The formations adopted as the first half drew to a close.
Bayern Munich stormed back to the top of the Bundesliga with a professional performance against an alarmingly weak and lacklustre Freiburg side. Mario Gómez and Franck Ribéry were the goal-getting stars of the show, but not one man in red had a bad game – something that can’t be said for their white-shirted opponents, who look set for a season-long relegation battle.
The home side took hold of possession immediately, their initial tactic being to get Franck Ribéry on the ball; either by him coming deep to collect it, or through being fed on the overlap. The Frenchman had the trickery, pace and guile to truly trouble Stefan Reisinger and Maximilian Nicu early on, but Freiburg took advantage of their energy tanks still being full by flooding back in droves and covering the balls which entered Oliver Baumann’s box.
Bayern, who didn’t have to press that hard to force turnovers whenever deep and panicky Freiburg got their hands on a loose ball, took just seven minutes to go 1-0 up. Leaving a huge gap outside the box for Bastian Schweinsteiger to take the ball in and have a look, no pressure was applied on the German international who picked out Thomas Müller on the box edge – surrounded by bodies, but taking possession as if he had all the space in the world. He slipped in Toni Kroos through the left-hand side of the box, and the youngster squared for a Mario Gómez tap in! Continue reading →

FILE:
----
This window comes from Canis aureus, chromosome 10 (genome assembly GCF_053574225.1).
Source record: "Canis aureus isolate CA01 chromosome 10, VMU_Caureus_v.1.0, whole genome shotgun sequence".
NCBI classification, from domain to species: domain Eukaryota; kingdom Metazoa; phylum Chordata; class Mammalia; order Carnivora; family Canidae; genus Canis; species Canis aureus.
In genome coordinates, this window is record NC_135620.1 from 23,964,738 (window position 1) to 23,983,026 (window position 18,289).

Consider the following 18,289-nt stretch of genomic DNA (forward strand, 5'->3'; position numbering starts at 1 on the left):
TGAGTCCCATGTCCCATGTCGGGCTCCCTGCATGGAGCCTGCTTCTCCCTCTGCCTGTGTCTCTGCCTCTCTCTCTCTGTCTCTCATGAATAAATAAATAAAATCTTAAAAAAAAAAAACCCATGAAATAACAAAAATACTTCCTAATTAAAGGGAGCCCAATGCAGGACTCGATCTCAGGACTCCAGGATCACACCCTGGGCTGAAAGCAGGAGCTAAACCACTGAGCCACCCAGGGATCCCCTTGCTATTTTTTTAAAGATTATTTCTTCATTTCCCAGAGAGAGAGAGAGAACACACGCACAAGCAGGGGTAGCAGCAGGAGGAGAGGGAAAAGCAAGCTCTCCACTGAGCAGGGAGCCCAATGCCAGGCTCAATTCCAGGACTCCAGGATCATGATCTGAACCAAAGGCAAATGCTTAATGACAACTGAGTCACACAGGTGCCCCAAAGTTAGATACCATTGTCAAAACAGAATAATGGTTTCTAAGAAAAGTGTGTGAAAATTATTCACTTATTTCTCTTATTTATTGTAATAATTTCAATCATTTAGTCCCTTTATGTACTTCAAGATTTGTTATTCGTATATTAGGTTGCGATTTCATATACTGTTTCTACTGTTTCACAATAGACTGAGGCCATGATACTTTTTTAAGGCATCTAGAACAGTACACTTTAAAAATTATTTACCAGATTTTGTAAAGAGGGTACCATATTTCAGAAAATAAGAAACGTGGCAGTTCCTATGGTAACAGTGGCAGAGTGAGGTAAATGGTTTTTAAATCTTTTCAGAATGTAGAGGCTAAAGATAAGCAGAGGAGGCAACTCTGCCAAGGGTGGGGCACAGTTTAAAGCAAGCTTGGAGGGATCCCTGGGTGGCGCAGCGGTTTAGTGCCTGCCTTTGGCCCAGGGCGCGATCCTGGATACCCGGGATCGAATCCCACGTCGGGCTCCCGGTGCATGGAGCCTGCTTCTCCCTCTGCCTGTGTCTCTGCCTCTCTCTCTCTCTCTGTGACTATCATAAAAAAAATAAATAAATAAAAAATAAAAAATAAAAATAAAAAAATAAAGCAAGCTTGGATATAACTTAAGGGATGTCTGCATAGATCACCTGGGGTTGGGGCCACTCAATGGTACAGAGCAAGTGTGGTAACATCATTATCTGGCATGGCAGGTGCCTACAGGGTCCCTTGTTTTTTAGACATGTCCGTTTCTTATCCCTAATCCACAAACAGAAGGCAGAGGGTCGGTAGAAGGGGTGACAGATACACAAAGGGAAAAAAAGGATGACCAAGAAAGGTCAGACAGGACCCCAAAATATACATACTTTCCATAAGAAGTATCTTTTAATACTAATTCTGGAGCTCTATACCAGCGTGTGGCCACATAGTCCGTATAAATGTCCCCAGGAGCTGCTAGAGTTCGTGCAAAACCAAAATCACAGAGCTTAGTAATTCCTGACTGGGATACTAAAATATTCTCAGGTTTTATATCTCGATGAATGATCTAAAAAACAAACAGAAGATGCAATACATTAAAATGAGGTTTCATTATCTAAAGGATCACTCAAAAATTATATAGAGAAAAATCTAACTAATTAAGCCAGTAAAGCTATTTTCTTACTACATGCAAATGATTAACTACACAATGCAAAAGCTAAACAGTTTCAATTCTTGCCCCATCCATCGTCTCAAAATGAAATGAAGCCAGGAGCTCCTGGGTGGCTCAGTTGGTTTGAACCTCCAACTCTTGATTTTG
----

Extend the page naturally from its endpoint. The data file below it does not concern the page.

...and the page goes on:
Bayern Munich swept aside a naive and not particularly bothered Schalke side to all but guarantee their place in next season’s Champions League – aided greatly by the fact that their goal difference is now 30 goals superior to that of their nearest challengers, Hannover.
To many, this game had something of a dead rubber feel pre-match. Despite it still being mathematically possible for Schalke to go down, such an occurrence would be nigh-on impossible. As for the hosts, with Hannover losing to Gladbach earlier on in the afternoon, Bayern knew that a win here would lift them into the third and final Champions League spot – surely a position they wouldn’t relinquish with two games left to play after this one. Thus, they therefore knew that if they failed against Schalke, the likelihood of spending the 2011/12 season in the Europa League would be strong. That competition is one Schalke are destined for, so long as they win the German cup final against Duisburg on May 21. This season’s Champions League final takes place seven days after that, but Schalke won’t be there – a humiliating 2-0 home defeat to Manchester United in the first leg of one of the competition’s semi-finals in the week saw last season’s Bundesliga runners-up totally outclassed, and the upcoming second leg at Old Trafford four days after this tie against last season’s Bundesliga champions rendered somewhat meaningless. Continue reading →